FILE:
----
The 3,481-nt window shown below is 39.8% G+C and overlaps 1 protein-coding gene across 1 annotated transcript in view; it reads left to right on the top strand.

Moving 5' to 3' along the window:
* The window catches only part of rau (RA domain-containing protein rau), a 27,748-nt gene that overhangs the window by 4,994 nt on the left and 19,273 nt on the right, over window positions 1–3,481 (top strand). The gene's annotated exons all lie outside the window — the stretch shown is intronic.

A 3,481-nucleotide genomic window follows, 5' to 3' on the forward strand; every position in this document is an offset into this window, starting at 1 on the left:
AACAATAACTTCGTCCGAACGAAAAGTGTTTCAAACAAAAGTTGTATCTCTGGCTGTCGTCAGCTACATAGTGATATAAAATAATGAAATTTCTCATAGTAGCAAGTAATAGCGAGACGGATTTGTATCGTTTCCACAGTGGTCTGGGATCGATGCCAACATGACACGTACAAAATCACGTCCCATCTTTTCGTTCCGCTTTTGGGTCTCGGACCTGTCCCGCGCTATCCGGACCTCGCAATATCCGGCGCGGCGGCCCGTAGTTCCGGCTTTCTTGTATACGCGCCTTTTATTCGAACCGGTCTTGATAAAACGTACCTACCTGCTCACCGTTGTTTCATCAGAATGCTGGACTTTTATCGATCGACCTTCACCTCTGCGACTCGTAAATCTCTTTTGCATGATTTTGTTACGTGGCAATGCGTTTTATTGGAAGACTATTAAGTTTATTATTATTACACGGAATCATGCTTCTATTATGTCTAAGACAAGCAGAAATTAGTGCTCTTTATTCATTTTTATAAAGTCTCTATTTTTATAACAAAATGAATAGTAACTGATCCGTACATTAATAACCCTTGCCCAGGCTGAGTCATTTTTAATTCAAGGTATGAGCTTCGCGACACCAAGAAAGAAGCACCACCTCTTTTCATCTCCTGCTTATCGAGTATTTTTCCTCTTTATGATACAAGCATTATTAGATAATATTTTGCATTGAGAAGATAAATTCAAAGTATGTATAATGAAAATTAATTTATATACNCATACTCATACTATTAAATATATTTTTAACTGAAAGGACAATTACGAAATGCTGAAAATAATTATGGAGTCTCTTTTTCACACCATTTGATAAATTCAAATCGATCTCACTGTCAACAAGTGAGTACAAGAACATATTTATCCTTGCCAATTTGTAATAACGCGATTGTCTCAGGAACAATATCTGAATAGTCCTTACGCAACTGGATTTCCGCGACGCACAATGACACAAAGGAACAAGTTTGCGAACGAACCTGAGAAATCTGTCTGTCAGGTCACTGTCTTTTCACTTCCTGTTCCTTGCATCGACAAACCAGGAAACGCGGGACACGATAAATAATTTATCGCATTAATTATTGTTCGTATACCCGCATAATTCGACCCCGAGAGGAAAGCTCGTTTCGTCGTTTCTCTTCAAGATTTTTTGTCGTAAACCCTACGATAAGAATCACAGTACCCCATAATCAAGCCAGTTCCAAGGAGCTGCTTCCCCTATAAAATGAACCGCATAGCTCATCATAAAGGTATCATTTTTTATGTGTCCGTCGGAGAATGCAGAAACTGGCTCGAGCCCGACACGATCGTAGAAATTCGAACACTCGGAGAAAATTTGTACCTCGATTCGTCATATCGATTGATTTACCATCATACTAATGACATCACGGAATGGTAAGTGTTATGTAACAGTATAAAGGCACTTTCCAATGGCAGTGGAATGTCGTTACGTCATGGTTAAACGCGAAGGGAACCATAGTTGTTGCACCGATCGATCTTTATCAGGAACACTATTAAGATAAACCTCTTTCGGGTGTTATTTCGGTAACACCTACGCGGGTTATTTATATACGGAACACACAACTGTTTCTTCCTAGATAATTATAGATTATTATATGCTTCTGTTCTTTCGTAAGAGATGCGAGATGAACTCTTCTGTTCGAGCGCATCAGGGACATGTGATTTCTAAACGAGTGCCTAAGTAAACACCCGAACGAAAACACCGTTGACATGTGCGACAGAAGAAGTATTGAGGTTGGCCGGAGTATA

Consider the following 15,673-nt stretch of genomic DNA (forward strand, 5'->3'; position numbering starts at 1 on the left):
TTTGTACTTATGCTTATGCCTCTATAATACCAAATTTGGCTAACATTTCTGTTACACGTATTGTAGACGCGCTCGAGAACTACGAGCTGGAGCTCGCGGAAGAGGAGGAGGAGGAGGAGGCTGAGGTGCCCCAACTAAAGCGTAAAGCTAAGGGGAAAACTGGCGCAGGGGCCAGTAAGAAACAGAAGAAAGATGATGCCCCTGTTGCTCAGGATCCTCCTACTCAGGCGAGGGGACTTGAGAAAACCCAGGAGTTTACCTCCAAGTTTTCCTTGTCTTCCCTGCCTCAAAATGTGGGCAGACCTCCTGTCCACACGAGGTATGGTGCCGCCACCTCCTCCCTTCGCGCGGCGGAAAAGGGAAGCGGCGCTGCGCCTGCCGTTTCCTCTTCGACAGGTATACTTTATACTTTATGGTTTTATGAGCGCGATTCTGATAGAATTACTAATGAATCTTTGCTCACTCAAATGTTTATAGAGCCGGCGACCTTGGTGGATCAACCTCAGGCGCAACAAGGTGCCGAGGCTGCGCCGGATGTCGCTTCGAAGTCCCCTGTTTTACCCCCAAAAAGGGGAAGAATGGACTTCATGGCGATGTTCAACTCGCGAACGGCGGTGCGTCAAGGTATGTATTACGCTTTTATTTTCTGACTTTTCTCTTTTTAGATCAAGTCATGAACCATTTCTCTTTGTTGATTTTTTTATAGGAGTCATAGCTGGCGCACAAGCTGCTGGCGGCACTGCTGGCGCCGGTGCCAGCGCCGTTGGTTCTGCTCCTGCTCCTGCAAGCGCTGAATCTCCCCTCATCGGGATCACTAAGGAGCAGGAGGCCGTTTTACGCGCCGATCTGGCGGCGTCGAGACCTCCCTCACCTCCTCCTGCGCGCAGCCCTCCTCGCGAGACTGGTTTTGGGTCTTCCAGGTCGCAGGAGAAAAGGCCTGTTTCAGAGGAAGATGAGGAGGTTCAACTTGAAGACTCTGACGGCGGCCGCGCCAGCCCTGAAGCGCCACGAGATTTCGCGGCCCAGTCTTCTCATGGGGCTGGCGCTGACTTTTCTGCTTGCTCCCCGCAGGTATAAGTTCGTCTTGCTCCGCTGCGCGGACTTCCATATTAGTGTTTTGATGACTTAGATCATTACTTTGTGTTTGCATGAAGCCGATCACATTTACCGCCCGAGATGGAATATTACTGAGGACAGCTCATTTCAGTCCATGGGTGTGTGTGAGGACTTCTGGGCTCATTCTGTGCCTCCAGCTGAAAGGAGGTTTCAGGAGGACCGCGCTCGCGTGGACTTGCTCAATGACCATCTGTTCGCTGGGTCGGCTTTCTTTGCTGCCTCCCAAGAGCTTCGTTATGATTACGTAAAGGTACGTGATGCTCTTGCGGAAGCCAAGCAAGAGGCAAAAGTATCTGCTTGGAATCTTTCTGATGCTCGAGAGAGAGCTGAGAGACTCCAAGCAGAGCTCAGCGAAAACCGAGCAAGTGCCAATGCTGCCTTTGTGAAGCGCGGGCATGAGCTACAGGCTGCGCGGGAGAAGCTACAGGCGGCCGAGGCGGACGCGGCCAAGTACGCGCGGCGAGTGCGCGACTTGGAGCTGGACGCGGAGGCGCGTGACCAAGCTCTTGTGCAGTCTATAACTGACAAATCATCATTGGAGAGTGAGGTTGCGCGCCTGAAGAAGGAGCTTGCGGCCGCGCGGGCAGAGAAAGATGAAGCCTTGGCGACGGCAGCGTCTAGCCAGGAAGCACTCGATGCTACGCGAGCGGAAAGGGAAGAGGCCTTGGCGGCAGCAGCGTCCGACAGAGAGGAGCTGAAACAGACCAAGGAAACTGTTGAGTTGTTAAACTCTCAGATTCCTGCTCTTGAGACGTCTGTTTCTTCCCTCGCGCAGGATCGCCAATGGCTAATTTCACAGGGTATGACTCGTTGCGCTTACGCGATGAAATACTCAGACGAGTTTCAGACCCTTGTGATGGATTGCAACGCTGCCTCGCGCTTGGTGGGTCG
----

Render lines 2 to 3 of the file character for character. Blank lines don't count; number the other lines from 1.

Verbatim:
Moving 5' to 3' along the window:
* The window catches only part of rau (RA domain-containing protein rau), a 27,748-nt gene that overhangs the window by 4,994 nt on the left and 19,273 nt on the right, over window positions 1–3,481 (top strand). The gene's annotated exons all lie outside the window — the stretch shown is intronic.